Holvino: Puerto Rico's Debt

May 13, 2016

The Puerto Rican government recently defaulted on a 400 dollar million debt payment. Another 2 billion dollars default is expected on July 1st if Congress does not take action. In all, Puerto Rico owes its lenders more than 70 billion dollars that it cannot pay.

Despite its status as a Commonwealth, Puerto Rico is a territory of the United States and its powers to take action on its own are limited. In fact, Puerto Rico cannot restructure its debt under bankruptcy laws, because Congress arbitrarily eliminated such protection in 1984.

A colonial relationship lies at the root of Puerto Rico’s economic problems. In 1996, Congress phased out tax incentives to attract US industries that had been in place since the 1950s. Without them, given the costs of doing business in an island economy, economic growth has been difficult. In addition, the Puerto Rican debt is owned by hedge funds that oppose interventions on behalf of the island, because this might reduce their expected profits.

Thousands of government employees have been laid off, contributing to an unemployment rate of 12 percent, four times the rate in Vermont. More than one hundred and fifty schools have recently closed and private hospitals are eliminating services, increasing the pressure on public hospitals already strapped for personnel, medicines and decent facilities.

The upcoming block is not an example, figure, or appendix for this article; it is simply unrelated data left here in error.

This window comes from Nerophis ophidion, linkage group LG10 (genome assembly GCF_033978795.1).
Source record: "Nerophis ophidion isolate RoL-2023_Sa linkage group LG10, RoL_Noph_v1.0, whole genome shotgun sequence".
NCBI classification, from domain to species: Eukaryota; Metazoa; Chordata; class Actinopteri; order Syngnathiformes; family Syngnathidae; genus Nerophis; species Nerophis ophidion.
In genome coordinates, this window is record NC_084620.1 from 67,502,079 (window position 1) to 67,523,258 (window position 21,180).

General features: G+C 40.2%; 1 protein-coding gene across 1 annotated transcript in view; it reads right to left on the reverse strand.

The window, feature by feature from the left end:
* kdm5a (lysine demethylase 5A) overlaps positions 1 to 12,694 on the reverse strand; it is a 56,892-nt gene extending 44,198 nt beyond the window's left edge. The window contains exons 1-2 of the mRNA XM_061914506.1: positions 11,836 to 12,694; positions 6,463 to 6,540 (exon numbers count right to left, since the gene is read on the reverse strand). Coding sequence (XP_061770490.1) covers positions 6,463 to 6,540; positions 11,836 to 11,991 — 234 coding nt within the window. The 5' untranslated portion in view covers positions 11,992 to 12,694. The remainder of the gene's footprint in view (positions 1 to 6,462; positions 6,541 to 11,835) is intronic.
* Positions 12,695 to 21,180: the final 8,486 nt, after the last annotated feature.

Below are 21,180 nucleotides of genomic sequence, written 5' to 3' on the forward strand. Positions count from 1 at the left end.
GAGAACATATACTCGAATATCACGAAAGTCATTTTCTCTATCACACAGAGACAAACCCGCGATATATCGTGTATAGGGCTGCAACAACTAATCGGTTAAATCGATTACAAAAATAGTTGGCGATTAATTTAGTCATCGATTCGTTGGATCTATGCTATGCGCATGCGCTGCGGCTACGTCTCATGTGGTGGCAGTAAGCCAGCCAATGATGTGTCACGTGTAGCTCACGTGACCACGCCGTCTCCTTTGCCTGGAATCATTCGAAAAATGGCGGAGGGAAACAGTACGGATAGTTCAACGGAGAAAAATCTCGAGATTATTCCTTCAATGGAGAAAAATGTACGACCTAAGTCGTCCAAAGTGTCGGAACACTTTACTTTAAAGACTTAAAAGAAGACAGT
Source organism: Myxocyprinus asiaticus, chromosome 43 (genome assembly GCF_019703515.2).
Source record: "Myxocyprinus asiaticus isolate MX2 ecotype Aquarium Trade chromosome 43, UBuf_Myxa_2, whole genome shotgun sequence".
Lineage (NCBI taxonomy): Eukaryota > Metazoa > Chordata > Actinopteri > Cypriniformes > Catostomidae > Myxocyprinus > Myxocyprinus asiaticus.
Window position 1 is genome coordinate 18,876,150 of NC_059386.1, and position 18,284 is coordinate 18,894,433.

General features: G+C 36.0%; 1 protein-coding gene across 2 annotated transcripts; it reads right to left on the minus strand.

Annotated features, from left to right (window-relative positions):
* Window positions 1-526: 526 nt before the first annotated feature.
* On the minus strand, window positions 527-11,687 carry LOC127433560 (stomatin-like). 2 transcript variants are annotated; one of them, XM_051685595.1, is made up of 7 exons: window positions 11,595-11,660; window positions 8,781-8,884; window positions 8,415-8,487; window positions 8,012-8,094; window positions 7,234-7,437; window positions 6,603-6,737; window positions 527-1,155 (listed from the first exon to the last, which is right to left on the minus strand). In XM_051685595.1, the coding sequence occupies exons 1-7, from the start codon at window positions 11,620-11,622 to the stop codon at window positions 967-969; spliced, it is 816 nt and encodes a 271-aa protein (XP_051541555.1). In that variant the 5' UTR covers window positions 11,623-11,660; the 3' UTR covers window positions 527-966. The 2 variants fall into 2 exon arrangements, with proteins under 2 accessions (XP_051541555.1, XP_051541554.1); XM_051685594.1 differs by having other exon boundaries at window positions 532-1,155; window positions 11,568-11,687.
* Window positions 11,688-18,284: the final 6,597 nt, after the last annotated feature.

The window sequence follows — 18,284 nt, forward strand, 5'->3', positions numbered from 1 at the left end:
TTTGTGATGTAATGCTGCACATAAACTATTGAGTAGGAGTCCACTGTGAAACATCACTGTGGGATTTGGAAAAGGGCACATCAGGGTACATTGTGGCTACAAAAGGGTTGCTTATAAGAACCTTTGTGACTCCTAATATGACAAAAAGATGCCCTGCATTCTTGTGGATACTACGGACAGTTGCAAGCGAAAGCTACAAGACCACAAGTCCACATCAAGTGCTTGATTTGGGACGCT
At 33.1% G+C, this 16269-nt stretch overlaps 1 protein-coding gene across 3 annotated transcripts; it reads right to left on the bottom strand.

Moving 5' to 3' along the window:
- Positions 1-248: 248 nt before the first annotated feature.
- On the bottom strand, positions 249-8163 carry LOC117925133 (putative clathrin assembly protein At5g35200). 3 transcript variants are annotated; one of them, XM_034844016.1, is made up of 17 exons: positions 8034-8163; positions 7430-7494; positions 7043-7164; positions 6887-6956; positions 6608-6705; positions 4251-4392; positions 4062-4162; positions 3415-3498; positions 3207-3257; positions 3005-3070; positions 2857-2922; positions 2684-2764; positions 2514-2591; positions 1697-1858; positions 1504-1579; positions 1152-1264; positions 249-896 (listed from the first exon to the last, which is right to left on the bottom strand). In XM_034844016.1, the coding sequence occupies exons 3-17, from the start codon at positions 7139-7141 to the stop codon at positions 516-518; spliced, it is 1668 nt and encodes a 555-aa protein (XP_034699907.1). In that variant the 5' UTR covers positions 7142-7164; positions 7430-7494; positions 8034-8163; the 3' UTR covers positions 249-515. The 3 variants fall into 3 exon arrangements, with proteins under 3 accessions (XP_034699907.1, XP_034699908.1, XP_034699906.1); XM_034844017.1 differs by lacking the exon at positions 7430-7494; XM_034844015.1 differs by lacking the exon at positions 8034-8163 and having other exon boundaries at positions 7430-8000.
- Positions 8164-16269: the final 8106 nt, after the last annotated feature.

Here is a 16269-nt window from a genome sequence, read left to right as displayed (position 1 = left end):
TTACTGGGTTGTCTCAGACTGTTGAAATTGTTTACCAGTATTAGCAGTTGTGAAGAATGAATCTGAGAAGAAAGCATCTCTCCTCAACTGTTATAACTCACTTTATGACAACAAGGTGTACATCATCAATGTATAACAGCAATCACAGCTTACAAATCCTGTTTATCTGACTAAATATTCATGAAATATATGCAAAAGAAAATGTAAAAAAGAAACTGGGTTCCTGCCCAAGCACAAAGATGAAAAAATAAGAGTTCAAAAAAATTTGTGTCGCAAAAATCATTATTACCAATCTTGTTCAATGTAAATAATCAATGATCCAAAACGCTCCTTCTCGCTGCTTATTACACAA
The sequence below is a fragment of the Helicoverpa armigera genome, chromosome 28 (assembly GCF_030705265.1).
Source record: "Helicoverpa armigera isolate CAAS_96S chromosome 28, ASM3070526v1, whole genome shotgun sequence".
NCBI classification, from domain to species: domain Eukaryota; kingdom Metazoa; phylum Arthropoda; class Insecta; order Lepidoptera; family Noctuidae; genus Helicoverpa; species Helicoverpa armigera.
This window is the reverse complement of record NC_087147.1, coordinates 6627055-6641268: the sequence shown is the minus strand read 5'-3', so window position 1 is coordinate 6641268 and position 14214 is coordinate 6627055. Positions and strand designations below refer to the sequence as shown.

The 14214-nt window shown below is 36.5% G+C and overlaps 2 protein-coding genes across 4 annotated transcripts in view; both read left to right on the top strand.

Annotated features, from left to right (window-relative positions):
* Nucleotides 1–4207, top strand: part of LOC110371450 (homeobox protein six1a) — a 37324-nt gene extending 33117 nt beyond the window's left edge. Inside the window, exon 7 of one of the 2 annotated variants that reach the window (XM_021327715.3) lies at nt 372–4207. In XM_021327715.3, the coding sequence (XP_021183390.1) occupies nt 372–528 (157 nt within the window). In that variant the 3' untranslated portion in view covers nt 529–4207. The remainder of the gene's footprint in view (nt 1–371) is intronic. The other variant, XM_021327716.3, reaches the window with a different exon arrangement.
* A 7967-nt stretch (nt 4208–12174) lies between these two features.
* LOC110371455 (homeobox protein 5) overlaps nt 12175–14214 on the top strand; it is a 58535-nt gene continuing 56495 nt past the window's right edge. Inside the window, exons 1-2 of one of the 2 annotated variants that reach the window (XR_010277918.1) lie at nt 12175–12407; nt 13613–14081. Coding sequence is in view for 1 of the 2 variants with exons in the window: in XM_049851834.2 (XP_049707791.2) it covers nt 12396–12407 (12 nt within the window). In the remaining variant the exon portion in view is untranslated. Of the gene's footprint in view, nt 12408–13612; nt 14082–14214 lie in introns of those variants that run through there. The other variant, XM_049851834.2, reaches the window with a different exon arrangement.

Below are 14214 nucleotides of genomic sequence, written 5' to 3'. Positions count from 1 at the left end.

Most disheartening is the massive migration of young professionals to the United States, who can easily relocate given their citizen status. Eighty-thousand Puerto Ricans left the Island last year.

Puerto Rico’s financial difficulties have been in the making for at least a decade. Yet, the White House and Congress have been slow to take action and proposals to create a federal board to oversee tough fiscal measures without a recovery plan in place are not favored by Puerto Ricans. This would be regarded as new colonial action instead of a helpful way to restructure the debt.

Meanwhile, 3.5 million Puerto Ricans – American citizens all – suffer. And the question of how long our brothers and sisters just a hundred miles away from our shores may have to wait for relief remains unanswered.